In a few days, some of country music's biggest stars gather in Las Vegas to celebrate their format and hand out trophies. One of two major country award shows, the 52nd Academy of Country Music Awards takes place in a swanky new arena on the Las Vegas strip.
But does it matter?
The ACM Awards comprises one of two major country award shows every year. They usually take place in April, while the Country Music Association hands out its awards in Nashville in November. Both shows get the national TV treatment. And both shows also crown an Entertainer of the Year, along with other auspicious titles like Song of the Year and Album of the Year.
That's a lot of back-patting all for one genre. And while both the ACMs and the CMAs carry a rich tradition and history, many fans feel they don't represent what they're supposed to anymore. Do these country award shows fairly capture the essence of country music? Do the "best" artists really get recognition?
A Brief History
The Country Music Association first laid roots in Nashville in 1958. With a mission of promoting and furthering country music around the world, the CMA didn't originally hand out any annual awards.
But after about six years, a group of artists and executives felt the CMA didn't give a fair shake to country music coming from outside of the Nashville sphere. They formed a new organization in Los Angeles in 1964, calling it the Country & Western Music Academy (later known as the Academy of Country Music).
The ACM's goal at the time felt a little more focused: show love and bring awareness to country music from the western 13 states. And they knew the best way to do that was hand out some awards. So the ACM formed its first award ceremony in 1966. Naturally, country artists largely from California like Merle Haggard and Buck Owens dominated the awards.
Not to be outdone, the CMA created its own awards one year later. Neither show received much attention at first, but the second annual CMA Awards received more attention when the taped version of the ceremony garnered television interest. From 1969 onwards, the CMA Awards found a live national television audience, while the ACM Awards received the same attention beginning in 1972.
How They Work
Both the ACMs and CMAs function similarly, with a few different wrinkles here and there. Artists and entertainment industry professionals join both organizations for an annual fee ($75 for the ACM, $100 for the CMA). Then every year, the voting bodies go through a multi-round process to nominate and vote upon award winners.
And that's precisely why both award shows feel so homogeneous now. Essentially, the same large group of professionals and artists vote for both awards. They take place at different times of the year, and thus affect the marketing and album cycles differently. But marketing plays a huge role in who gets a nomination.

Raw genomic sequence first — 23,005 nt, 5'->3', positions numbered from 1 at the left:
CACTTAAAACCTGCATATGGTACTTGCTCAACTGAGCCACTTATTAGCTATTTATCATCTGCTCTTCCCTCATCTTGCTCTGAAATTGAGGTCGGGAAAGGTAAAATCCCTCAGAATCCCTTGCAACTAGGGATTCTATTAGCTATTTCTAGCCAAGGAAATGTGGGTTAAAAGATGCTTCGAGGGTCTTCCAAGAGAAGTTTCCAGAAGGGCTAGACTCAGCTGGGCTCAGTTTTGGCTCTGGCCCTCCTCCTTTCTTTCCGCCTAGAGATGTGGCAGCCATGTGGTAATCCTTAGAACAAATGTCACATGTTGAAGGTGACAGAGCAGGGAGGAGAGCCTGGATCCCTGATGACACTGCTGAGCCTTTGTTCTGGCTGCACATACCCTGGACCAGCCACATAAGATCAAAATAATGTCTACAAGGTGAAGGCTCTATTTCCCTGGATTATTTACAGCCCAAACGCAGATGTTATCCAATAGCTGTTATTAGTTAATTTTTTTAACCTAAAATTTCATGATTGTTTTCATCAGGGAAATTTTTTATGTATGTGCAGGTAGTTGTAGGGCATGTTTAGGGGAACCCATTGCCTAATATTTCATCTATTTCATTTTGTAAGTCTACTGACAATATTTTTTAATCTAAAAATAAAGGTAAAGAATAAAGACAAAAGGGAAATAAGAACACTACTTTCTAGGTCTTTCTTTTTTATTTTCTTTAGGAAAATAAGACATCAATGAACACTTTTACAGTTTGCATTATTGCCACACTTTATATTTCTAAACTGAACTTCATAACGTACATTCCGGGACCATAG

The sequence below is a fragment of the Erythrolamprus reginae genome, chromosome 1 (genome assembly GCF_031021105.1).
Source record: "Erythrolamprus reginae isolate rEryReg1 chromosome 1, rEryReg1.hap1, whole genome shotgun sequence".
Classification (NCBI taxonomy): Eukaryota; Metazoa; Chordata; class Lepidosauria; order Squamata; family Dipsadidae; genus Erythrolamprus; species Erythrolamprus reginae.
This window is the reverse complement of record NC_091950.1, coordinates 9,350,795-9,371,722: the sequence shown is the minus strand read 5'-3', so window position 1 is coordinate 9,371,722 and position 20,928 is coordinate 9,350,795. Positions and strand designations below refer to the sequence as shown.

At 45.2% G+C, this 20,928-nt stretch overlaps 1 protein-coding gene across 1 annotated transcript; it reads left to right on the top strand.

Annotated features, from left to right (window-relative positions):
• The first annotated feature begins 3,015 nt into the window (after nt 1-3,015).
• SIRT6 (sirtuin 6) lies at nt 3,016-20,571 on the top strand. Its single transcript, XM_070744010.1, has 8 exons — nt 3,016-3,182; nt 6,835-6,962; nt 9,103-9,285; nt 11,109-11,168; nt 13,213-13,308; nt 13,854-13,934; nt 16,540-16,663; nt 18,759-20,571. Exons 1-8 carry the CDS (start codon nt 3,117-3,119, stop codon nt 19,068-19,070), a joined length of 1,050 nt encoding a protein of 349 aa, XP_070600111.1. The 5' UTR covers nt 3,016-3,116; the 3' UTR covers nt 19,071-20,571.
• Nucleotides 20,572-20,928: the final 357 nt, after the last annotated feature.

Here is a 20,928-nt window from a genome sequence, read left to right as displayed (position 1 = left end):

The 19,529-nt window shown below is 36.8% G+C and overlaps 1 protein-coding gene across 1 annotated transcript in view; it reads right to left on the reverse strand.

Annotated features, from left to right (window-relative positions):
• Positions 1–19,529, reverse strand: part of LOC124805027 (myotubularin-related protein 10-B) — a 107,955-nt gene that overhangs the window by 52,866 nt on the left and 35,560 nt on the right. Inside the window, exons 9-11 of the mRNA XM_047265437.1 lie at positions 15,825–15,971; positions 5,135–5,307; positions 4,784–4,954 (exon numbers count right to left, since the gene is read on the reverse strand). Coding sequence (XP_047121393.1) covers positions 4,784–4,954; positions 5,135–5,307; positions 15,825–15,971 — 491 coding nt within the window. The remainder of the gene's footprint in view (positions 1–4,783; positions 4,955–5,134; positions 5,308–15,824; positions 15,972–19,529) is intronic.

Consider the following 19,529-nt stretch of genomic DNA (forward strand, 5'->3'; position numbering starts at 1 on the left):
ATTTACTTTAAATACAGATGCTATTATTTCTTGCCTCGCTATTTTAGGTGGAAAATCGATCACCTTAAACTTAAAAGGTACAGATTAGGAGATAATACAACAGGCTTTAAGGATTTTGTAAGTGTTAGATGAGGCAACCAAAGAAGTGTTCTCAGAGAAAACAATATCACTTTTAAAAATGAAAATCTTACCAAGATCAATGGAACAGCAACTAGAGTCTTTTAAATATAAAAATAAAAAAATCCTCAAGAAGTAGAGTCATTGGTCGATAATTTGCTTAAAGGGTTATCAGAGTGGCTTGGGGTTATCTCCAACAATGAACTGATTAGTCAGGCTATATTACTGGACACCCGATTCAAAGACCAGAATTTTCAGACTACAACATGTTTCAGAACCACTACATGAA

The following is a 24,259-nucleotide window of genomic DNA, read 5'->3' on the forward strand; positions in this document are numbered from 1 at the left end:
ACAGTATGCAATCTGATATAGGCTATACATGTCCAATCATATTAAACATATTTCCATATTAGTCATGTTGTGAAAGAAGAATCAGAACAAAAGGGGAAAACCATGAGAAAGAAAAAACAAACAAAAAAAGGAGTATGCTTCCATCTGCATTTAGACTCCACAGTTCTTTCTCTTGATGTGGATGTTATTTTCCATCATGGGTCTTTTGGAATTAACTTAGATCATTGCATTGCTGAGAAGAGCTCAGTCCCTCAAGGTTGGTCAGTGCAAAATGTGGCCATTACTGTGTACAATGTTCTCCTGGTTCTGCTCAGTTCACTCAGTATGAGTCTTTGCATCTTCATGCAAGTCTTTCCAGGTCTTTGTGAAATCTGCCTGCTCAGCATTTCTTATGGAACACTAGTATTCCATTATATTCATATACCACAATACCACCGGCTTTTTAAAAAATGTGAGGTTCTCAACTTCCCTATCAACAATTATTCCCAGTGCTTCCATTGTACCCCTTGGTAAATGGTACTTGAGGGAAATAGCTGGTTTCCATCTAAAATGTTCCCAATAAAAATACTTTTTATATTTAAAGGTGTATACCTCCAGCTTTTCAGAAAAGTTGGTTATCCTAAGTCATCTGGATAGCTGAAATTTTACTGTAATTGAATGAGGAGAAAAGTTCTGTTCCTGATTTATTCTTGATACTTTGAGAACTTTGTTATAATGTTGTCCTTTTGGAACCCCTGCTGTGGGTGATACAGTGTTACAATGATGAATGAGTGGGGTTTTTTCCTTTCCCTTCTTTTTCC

Artists and their teams usually send out music and swag to all the voting members in order to attract more attention. And naturally, the folks who can afford to spend tens of thousands of dollars have a better shot at getting nominated. Once you're in the circle, nominations come more easily.
It's why artists like Maddie & Tae and Big & Rich both scored Vocal Duo of the Year nominations at the ACMs, despite not having anything really going on since releasing music in 2015 and 2014, respectively.
Do They Matter?
That's the big question, after all. And are they representative? When living legends who still actively tour and release music (like Willie Nelson and Loretta Lynn) don't get any nominations, what chance do smaller but more critically lauded artists have? The ACM briefly let fans select the "Entertainer of the Year" and three new artist categories, but changed after artists complained the whole process boiled down to an internet voting spam competition.
For most labels, the television aspect of the ACMs and CMAs makes them a justifiable marketing cost -- if you've got the budget. But that means for a large chunk of the country fanbase, the shows are a massive marketing gimmick wrapped in an award facade. They don't really bring new music or other acts to the table.
Once in a blue moon, somebody like Chris Stapleton gets up on the stage and instantly connects with millions of new people. And in those moments, these shows really do achieve their original purpose. The shows can change the lives of individual artists in the right moments.
And there's not a country artist out there who doesn't feel some sense of pride in the ACM or CMA win. But let's not pretend the whole point of these shows now isn't to move music and sell tickets. And let's not also pretend the audience Stapleton floored didn't originally tune in to watch Blake Shelton and Sam Hunt (or Justin Timberlake).
In essence, no, the CMAs and ACMs don't fairly capture the country music world. They represent a large commercial faction of the genre. That's why the Americana Music Honors and Awards, the Ameripolitan Music Awards and the Texas Regional Radio Music Awards now exist. They formed out of a desire to honor others who don't fall in the ACM/CMA box.
But the overall ends justify the means.
The televised award shows bring in a huge chunk of money for each organization. And, in turn, both the CMAs and ACMs turn that change into charity. Organization like the ACM Living Lives and the CMA Foundation pour millions of dollars into education, health and philanthropy.
Without these shows, neither the CMA nor ACM would be able to conduct the amazing public outreach they achieve on a yearly basis. And to the thousands of lives they change yearly, that matters a whole lot.